Tapping into men’s grooming means encouraging product switching, research claims

By Simon Pitman contact

- Last updated on GMT

Related tags: Personal care products, Hygiene, Marketing

With men increasingly using a wide range of personal care products, latest research shows that a marketing strategy that encourages existing users  to switch products may be most effective as a means of encouraging greater use.

According to market researcher Canadean, this strategy can often prove more effective, as opposed to simply trying to attract new consumers to the men’s grooming category.

The market research study looked at men’s grooming patterns in ten of the world’s biggest markets, including the US, China, Russia, India, the UK and Brazil, and found that men now account for approximately 47 percent of the volume of health and beauty product purchases.

This is the equivalent of over 3,000 million liters of product every year, and reflects the fact that men are getting closer to matching their female counterparts, who have traditionally been perceived as by far the bigger beauty users.

Encouraging them to switch to male-dedicated products

“This means marketer’s primary challenge is not to attract men to their category, but to encourage them to switch from unisex and or female brand,”​ the Canadean report states.

“For example, this was the basis of Old Spice’s ‘Smell like a man, man’ campaign in the US in 2010, which encouraged men to swap ‘lady-scented’ body wash for a more masculine product.”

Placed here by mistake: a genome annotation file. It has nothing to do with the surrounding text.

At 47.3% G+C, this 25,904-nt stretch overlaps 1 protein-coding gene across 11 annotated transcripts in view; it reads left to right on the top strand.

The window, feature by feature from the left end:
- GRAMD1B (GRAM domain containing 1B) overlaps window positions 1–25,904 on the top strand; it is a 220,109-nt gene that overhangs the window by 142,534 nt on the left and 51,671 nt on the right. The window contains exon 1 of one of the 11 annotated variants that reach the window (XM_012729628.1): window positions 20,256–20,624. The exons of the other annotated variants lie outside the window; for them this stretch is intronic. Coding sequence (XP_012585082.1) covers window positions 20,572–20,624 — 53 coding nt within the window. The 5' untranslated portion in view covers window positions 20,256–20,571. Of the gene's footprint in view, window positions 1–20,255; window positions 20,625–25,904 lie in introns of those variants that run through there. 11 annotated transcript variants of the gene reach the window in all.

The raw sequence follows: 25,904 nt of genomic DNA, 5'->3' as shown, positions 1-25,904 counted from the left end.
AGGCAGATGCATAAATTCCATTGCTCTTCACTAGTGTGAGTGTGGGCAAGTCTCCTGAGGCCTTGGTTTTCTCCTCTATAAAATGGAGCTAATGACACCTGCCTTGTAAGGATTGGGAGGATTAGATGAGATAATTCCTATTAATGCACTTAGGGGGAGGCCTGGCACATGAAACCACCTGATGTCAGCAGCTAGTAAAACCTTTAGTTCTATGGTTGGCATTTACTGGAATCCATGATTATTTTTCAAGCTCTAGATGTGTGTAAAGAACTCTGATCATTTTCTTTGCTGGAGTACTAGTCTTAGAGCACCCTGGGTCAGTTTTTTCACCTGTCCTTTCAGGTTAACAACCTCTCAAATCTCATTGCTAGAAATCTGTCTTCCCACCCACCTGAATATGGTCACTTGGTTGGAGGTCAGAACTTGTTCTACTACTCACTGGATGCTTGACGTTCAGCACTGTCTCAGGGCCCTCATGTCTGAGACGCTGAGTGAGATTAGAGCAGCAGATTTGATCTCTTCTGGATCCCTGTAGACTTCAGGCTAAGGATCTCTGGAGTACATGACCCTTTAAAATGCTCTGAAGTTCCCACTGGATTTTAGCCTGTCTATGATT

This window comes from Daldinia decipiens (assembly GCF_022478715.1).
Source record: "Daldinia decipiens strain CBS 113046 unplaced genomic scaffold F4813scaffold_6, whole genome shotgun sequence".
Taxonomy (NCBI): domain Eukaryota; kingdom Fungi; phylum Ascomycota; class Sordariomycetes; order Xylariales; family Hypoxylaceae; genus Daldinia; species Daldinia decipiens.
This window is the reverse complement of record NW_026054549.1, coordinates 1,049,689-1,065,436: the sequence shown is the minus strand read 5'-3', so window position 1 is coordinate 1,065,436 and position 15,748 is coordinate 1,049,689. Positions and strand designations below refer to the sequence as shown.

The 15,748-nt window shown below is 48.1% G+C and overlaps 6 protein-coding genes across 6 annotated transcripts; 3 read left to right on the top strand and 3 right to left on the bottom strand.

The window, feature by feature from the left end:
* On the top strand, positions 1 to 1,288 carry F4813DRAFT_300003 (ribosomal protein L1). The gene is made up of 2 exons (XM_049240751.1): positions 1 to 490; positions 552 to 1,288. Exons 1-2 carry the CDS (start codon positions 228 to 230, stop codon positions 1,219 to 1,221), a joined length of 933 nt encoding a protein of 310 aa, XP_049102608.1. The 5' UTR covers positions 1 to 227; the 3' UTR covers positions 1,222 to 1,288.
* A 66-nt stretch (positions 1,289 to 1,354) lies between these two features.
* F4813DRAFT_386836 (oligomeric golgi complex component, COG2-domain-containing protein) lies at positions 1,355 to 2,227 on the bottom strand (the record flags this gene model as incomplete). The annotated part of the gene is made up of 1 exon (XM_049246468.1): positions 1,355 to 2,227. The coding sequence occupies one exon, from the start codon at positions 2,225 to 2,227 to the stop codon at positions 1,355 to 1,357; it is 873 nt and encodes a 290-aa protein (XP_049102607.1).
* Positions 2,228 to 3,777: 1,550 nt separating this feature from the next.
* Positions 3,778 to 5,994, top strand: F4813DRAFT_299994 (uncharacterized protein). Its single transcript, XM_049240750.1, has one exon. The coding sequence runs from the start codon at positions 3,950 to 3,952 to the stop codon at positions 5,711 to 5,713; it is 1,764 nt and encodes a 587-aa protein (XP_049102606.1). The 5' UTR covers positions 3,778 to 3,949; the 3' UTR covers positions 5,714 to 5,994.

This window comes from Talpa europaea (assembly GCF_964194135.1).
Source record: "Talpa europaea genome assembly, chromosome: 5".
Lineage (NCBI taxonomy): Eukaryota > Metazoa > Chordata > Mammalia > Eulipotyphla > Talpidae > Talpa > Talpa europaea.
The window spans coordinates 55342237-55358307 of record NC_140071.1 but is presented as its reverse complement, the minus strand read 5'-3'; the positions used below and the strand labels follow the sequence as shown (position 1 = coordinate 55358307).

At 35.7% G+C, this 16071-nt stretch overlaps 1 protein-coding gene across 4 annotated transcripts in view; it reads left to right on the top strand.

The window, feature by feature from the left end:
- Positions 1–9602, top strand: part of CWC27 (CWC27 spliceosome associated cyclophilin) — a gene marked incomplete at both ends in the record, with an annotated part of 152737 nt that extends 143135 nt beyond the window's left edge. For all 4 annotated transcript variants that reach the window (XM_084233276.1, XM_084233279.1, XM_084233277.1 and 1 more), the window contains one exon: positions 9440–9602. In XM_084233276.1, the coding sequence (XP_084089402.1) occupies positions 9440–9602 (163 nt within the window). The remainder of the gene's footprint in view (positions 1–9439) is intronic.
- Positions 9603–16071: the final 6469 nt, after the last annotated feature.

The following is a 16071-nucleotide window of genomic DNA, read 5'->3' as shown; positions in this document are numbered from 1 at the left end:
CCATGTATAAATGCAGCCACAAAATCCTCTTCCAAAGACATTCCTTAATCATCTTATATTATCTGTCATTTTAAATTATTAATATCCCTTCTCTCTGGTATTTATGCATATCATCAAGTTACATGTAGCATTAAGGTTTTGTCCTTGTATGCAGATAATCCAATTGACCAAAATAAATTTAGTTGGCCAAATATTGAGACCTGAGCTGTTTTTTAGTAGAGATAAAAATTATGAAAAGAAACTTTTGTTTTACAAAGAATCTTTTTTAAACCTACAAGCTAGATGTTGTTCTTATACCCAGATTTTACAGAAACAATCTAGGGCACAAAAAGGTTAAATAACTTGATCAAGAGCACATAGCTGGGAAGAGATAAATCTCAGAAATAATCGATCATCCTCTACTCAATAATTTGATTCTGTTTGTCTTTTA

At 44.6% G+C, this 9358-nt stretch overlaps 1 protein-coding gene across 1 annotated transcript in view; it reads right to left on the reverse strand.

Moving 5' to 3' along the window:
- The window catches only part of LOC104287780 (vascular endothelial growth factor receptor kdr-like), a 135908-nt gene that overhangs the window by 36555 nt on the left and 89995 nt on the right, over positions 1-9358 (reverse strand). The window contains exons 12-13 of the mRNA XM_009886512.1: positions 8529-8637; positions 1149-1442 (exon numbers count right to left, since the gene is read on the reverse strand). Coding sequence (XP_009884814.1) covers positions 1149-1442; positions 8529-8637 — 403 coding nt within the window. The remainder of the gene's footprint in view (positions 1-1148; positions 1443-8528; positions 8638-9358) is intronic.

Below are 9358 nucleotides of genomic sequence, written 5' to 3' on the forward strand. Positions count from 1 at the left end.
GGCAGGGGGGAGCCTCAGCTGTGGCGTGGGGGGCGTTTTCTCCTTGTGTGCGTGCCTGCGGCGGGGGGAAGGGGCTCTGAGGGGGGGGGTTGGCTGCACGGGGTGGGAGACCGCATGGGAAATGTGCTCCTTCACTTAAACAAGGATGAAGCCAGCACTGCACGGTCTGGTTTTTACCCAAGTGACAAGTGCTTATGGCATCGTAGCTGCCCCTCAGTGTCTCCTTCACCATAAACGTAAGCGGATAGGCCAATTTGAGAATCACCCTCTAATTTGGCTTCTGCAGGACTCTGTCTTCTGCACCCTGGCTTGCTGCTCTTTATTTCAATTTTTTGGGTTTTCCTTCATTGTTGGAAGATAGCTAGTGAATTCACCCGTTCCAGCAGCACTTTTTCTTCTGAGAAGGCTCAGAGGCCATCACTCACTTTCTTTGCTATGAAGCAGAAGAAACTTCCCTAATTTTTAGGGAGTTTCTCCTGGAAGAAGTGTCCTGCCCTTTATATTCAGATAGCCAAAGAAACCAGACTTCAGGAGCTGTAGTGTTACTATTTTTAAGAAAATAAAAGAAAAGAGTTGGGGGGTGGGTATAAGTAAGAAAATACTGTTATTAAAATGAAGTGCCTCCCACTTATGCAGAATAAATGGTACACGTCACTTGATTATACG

The Canadean research showed that, after surveying a cross-section of men about their male grooming habits, many have similar consumer patterns to females, particularly for hair care, oral hygiene and fragrances.

Likewise, the research also revealed that in the BRIC markets (Brazil, Russia, India and China) the volume of personal care use was still significant, even if the product choice was different to more developed markets.

Focusing in on age-related issues

The research points out, that in order to successfully encourage men to switch products, it is crucial for marketers to have a good knowledge of age-related needs as a means of determining grooming routines and determining what type of product to target different age groups with.

Younger adults in the 16 to 24 category are more likely to look for products that match their lifestyle, while older consumers, particularly in 55 + age category, are likely to go for quality and effectiveness, which means that claims about functionality are likely to be more effective.

Likewise, value for money also continues to be a key factor for males, particularly for categories such as oral care and personal hygiene, where optimal product efficacy is deemed important, but with in a price competitive context.

Older male consumers more budget conscious

With regards to budget conscious ways, the research points out that older consumers are more likely to go for products deemed to give value for money, combined with functionality, while younger males are more likely to go for products that are ‘on trend’ and not necessarily designed specifically with gender in mind.

With respect to this gender driven on trend appeal for younger consumer, the research points to the UK brand Bulldog Natural Cosmetics, which exemplifies the trend for natural cosmetics, combined with a bold branding.

This leaves Canadean researchers to conclude that younger men are the driving force behind the trend towards men’s grooming products that are designed to meet a specific range of needs, rather than being concerned about overtly masculine branding.

in short, the research suggests that younger men are losing inhibitions about pampering themselves and making purchases of products that previously would have been associated with personal care products marketed chiefly at females.

Related topics: Market Trends

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